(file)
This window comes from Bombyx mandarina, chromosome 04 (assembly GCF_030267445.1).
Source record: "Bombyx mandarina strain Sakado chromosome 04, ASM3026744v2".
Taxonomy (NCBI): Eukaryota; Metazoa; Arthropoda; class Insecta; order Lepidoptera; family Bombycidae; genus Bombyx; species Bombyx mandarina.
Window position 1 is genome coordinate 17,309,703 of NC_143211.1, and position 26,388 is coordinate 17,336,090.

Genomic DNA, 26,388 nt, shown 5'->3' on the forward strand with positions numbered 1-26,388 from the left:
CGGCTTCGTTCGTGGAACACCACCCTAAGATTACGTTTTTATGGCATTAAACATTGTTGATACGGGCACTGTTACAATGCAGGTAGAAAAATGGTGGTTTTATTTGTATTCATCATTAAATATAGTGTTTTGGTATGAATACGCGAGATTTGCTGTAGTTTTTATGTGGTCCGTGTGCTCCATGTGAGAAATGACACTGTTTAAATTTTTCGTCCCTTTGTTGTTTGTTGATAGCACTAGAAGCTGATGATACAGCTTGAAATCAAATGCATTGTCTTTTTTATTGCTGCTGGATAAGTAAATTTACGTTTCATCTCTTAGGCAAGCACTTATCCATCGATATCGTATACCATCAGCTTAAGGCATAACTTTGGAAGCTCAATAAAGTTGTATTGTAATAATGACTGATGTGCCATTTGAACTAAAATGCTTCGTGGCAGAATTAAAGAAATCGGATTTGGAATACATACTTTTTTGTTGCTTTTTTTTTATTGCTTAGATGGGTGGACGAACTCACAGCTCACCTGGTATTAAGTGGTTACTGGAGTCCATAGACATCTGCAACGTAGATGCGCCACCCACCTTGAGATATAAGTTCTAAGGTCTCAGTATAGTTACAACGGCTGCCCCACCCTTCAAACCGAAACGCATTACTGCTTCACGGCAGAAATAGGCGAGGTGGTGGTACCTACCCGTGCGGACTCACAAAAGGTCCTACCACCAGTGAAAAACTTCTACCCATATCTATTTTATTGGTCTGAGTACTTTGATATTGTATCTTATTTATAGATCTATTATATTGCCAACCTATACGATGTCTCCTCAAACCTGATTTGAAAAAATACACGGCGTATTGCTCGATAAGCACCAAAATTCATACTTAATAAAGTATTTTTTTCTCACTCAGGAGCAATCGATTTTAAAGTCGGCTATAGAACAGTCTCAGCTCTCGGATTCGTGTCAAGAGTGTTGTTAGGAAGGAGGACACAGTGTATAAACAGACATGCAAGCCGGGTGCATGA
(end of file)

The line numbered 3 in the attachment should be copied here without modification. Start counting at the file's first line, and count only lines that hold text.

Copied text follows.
Taxonomy (NCBI): Eukaryota; Metazoa; Arthropoda; class Insecta; order Lepidoptera; family Bombycidae; genus Bombyx; species Bombyx mandarina.